I received samples from Felipe Gregorio; all reviews are my own.
Is this cigar somehow related to the Pedro from Napoleon Dynamite? But the Pedro in that movie wasn’t black so I’m guessing that there’s something else going on here, maybe a comment from someone in the know would help elucidate the etymology of this brand of tasty cigars.
The cigar is a good looking specimen. This particular cigar, named “Gitano” is a 6″ x 54 torpedo, which is part good and bad for me. Personally, I love torpedoes. For whatever reason, probably due to the fact that since torpedoes are more difficult to roll more experienced torcedores roll them, I have had a better smoking history with this vitola. On the other hand, the ring gauge is on the big side for me now. Earlier on in my smoking career (Really? A career?) I liked the bigger ring gauge smokes but now I find myself going for thinner cigars.
Evenly packed with some stretch marks around the veins this dark, dusty brown maduro wrapper gives off a rustic impression as if embodying the hard scrabble lifestyle that many people in the cigar industry come from. It is a bit hard to the touch but there are some oils on the wrapper and the wrapper itself feels a little rough.
Ring Gauge: 54
Wrapper: Sumatra Ecuador
Binder: Dark Nicaragua Habano
Filler: Corojo Dominican & Nicaragua Habana 92
Price: One of each four sizes + 2 others for $27.00
Pulling John Flame!
When I looked at these cigars the first time and saw the ominous name – “Black Pedro” – I thought “uh oh, this is going to be one of those kick you in the teeth kind of cigars.” But that isn’t the case. It actually has some refinement to it, some nuance. Black pepper may be the leading flavor here but the smoke also has a creamy feel to it and there are other moderating flavors to notice like tobacco and coffee with cream. Black pepper really is the leading force in this cigar though and I’m thankful for that. It may be a bracing flavor for some but I like it… a lot.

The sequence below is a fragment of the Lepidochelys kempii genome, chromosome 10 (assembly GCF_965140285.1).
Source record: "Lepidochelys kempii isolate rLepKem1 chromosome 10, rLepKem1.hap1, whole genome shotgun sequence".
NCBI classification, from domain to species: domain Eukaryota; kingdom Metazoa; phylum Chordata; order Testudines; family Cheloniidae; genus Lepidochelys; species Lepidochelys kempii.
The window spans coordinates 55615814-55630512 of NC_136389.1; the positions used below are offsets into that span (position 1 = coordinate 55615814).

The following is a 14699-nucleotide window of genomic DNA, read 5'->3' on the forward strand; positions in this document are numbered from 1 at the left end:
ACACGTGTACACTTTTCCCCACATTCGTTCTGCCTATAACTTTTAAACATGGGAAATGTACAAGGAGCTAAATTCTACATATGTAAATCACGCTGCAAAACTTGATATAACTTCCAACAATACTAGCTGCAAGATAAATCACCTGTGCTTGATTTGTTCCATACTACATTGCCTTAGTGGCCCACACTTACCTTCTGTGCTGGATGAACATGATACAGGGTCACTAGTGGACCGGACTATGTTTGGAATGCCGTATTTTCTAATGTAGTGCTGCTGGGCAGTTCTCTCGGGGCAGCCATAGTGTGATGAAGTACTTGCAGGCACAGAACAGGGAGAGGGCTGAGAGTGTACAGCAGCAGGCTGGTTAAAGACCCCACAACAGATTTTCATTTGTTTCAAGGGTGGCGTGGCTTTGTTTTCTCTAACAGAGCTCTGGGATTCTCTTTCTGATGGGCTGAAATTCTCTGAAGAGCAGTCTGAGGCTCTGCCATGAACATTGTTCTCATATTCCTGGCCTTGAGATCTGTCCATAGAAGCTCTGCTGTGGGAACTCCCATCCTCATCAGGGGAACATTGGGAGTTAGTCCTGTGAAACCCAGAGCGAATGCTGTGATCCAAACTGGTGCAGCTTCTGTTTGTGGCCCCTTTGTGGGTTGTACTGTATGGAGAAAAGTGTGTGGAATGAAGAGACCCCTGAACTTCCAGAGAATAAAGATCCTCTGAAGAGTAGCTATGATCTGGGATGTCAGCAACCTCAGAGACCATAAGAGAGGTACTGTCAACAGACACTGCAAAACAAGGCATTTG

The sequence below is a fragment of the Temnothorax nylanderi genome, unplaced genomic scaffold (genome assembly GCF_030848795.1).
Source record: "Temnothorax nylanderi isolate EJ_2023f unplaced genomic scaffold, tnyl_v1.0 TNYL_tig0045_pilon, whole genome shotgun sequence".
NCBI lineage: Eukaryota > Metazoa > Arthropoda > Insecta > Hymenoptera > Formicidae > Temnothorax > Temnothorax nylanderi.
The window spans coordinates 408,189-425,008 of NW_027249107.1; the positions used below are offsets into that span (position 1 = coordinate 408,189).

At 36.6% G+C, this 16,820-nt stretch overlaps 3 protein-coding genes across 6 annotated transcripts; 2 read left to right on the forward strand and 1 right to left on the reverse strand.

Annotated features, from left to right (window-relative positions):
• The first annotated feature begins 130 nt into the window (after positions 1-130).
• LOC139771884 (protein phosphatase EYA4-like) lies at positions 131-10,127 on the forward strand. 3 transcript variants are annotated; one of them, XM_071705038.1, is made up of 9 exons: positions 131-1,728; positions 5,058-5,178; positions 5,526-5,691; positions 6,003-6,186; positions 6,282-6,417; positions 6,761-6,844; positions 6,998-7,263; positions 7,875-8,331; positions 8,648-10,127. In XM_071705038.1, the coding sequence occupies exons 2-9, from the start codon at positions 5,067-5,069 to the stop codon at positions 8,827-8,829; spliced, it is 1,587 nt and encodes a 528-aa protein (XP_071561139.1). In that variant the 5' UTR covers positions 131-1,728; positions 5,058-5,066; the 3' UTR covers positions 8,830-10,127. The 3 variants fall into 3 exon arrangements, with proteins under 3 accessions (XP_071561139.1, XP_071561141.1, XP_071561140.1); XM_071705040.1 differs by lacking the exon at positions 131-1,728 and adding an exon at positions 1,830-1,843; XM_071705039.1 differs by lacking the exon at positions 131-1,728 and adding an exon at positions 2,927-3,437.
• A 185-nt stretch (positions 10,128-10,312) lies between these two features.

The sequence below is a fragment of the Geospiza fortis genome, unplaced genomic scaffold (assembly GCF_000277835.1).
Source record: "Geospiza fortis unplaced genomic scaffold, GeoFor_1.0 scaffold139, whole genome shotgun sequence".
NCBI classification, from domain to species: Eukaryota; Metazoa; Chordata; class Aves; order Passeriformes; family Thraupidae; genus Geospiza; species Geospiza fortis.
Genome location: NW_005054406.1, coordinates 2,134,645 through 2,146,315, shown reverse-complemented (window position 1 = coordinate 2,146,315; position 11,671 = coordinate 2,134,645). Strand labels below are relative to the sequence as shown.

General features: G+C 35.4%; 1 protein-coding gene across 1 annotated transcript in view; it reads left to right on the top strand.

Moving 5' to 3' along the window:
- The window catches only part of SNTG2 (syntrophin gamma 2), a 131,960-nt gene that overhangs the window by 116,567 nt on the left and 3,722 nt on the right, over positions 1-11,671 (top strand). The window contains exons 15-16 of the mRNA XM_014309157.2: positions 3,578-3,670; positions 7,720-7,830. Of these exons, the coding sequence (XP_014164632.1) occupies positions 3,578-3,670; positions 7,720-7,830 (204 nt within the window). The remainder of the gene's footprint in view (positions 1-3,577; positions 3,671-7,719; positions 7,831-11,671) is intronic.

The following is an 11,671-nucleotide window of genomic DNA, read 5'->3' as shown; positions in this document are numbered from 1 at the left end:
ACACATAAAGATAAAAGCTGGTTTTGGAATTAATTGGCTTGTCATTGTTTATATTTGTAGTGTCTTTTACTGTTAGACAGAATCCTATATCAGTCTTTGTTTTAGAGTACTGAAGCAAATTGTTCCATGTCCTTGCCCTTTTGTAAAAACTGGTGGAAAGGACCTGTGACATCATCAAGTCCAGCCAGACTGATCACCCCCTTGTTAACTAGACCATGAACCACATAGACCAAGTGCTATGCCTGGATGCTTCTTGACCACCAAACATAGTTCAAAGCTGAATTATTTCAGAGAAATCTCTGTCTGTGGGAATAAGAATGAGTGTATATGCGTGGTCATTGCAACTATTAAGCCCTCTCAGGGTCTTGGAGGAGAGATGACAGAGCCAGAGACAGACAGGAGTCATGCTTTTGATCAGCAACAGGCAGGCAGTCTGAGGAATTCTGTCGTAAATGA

Entering the second third I thought that there was going to be some flagging of the black pepper flavor but there was no such thing. It’s quite astonishing that something so simple, black pepper, could be so enjoyable but that is where I’m at. Black pepper isn’t the only flavor I have observed. There are also flavors in the nut spectrum and creamy coffee. Very good mix of flavors but without a lot of complexity and, so far, no evolution in flavors.
One of the things that separates the good from the great cigars for me is how the flavors manifest themselves. With great cigars the flavors are strong and clean and those little flavor molecules permeate around every taste bud wrapping them in a tasty cocoon. This is one of those cigars.
Unfortunately, as is sometimes the case when there is one predominant flavor, even when that flavor is a great example of its archetype, it can become too overpowering by drowning out the other flavors. That happened with this cigar a little ways into the final third. My cocooned taste buds have become numb to all the other flavors and has decreased my enjoyment of this cigar a little bit.
Overall, I can safely say that I have enjoyed this medium-full bodied cigar with its good draw and burn, which only required minor course corrections a couple of times. If there had been a little more complexity and evolution to the flavor profile this would have been an amazing cigar. As it stands it is still a great cigar because it is one of the best examples of black pepper that I have had in a long time and there was enough complexity in the early goings of this cigar to make it interesting. If you can find some then do yourself a favor and pick a couple up.